“Of course I worry about you,” my aunt told my cousin, “but that’s because I’m your mother. But I am also very proud of you.” She said this with deep sincerity.
“I’m old enough to do this on my own,” my cousin proclaimed. “I thought long about this and found the clinic myself. . .”
“I heard that,” my aunt reiterated. “I’m really proud of the work you put into this and for helping to create another family.”
“And . . .”
I interrupted my cousin as she began to escalate with defensive words, for which there was no reason. “We really appreciate your support. You have a very special daughter.”
“I know,” my aunt and uncle replied.
I looked at my cousin. She sat erect and ready to explode with one wrong word from my aunt. I watched my aunt pause and carefully choose her words to convey how honestly proud she was of her daughter. I felt bad for my aunt. She struggled while asking typical questions a mother may ask someone who had never been pregnant before: “Are you aware of all the different things that could happen during pregnancy? What if you get attached to the baby?”
Comments were thrown back: “What do you even think of me for asking that? Your conservative, of course I didn’t think you would understand. ”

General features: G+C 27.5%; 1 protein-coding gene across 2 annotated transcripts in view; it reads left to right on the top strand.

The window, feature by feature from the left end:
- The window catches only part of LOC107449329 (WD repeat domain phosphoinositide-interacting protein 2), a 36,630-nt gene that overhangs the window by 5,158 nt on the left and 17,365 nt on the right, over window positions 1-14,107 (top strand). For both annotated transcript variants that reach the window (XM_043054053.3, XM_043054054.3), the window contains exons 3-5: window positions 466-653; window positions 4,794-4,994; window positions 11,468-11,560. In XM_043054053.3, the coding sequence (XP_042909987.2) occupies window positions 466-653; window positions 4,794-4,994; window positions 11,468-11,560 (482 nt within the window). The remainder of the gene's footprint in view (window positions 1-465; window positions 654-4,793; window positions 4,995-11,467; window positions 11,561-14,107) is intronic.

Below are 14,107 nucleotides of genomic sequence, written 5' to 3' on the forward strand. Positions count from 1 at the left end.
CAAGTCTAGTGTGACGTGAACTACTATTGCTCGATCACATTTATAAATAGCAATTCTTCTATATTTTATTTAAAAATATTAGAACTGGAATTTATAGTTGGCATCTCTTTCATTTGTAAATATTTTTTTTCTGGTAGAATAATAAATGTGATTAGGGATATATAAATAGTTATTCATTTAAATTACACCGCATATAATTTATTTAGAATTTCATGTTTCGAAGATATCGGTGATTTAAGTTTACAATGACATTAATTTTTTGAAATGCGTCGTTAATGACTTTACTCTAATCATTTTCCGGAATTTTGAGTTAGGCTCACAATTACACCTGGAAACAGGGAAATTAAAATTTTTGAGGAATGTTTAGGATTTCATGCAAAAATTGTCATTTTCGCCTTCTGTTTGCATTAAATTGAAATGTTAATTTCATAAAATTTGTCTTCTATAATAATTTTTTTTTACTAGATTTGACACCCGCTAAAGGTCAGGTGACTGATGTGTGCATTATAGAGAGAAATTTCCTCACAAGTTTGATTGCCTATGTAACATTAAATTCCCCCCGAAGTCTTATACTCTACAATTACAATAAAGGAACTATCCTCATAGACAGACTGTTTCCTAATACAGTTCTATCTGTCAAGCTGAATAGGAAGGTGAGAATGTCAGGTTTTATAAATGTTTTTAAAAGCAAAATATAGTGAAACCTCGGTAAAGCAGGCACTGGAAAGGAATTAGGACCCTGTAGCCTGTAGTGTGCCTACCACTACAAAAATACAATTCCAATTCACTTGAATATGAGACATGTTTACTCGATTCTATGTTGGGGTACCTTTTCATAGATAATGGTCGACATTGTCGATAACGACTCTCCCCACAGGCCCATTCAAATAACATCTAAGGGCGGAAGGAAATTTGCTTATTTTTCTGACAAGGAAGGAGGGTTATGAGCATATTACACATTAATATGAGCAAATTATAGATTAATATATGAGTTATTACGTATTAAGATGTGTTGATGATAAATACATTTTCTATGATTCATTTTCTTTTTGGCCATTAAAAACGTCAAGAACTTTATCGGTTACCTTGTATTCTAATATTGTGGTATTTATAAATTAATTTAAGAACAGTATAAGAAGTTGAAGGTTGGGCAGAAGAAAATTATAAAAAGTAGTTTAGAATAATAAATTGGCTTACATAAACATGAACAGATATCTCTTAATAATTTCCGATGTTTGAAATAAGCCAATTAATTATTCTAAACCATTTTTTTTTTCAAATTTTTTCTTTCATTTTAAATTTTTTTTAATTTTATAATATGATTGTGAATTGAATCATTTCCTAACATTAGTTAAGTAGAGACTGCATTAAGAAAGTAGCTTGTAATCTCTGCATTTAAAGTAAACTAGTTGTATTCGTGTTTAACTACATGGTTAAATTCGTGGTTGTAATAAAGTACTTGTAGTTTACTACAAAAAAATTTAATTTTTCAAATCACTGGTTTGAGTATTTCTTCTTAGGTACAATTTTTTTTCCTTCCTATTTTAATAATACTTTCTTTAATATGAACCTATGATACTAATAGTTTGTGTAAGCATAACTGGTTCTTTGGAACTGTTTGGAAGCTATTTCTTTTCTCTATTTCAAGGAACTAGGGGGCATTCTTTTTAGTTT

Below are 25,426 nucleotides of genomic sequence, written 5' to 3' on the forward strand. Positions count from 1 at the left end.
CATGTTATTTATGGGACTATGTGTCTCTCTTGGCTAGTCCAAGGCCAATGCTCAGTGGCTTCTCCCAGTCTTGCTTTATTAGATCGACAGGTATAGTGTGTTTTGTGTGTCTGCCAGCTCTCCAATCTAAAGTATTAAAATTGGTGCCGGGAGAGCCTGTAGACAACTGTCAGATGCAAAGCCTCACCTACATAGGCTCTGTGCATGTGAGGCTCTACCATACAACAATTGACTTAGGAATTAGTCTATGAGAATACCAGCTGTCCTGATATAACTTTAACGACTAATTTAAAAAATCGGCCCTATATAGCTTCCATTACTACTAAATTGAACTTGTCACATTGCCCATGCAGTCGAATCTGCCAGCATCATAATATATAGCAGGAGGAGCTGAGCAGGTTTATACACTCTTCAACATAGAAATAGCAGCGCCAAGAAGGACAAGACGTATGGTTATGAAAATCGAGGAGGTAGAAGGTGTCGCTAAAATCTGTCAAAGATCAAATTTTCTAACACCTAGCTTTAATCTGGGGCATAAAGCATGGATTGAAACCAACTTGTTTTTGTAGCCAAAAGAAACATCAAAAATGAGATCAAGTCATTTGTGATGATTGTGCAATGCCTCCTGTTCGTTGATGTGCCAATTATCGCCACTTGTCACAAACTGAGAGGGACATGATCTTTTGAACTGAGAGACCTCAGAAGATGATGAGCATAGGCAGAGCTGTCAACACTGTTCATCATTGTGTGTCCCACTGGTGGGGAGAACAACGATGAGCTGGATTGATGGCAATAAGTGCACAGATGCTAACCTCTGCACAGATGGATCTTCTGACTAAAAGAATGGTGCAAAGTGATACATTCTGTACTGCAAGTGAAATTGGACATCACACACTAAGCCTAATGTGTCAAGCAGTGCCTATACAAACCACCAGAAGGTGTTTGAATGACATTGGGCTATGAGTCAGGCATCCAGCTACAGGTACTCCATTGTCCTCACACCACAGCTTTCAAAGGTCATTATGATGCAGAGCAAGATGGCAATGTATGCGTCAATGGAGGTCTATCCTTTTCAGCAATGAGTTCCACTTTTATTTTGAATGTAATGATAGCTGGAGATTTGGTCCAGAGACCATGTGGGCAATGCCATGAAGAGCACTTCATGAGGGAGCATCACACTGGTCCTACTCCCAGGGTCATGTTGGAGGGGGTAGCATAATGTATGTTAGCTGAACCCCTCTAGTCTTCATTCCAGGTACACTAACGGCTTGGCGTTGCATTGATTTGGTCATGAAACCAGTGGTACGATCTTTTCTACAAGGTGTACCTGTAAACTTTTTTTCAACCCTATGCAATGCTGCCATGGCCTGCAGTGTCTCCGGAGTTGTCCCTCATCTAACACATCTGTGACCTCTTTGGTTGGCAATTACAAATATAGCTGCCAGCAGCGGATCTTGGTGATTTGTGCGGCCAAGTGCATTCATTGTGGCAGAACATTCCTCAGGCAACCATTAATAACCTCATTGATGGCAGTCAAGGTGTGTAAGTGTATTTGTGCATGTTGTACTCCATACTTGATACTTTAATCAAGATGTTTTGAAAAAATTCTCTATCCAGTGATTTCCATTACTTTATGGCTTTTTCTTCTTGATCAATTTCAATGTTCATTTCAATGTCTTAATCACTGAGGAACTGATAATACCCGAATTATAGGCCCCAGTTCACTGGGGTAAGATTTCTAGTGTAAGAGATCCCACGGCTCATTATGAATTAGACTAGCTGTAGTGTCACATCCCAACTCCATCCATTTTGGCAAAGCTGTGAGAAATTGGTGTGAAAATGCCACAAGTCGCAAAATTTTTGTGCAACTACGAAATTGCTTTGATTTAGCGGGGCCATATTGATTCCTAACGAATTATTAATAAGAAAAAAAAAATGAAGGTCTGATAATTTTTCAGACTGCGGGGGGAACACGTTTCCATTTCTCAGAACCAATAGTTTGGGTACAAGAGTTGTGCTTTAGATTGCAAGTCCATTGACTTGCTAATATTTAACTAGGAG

Actually they were similar questions that my parents asked, but my cousin instead looked at these questions as accusations of immaturity.
I felt like I was watching a tennis match as my head went back and forth from one defensive comment to a question or praise. As my cousin glared, my aunt strained to find the right words.
“Why don’t we celebrate and we’ll take you all out to dinner,” my aunt said, then stood and gave us all a hug.
Despite the unexpected tension of being a mediator, I am so relieved by my aunt’s and uncle’s responses. My mother was correct; they were wonderfully supportive. I am so fortunate and grateful to have them as family. At dinner my aunt told funny stories of when she was pregnant and taking care of my cousin and her sister when they were newborns.
I think my cousin’s negative preconception of today’s talk interfered with her ability to experience the same excitement the four of us felt and expressed during dinner. Not once did my cousin’s parents utter one negative comment to her. Instead, they showed loving support. I hope she looks back on this experience with relief when her internal tension dissipates.
My husband and I feel so grateful and fortunate to have such a supportive aunt and uncle, and we know this will continue. She already talks of having me borrow the crib that my uncle made for my cousin’s sister, and their pack-n-play, and the list goes on. I also feel relieved that my aunt and uncle are available to help my cousin with whatever she needs and I can’t provide. Sometimes there’s nothing like having your mom around.
I know it’s cliché to say, but my husband and I felt a huge weight lift from our shoulders. It feels so good to start telling people that we are expecting, and despite the unusual way we are having a child, the news is received with hugs and happiness for us and for my cousin. Finally I may begin to relax and look forward to enjoying the development of my baby, and bonding more with my cousin through this unique and special time.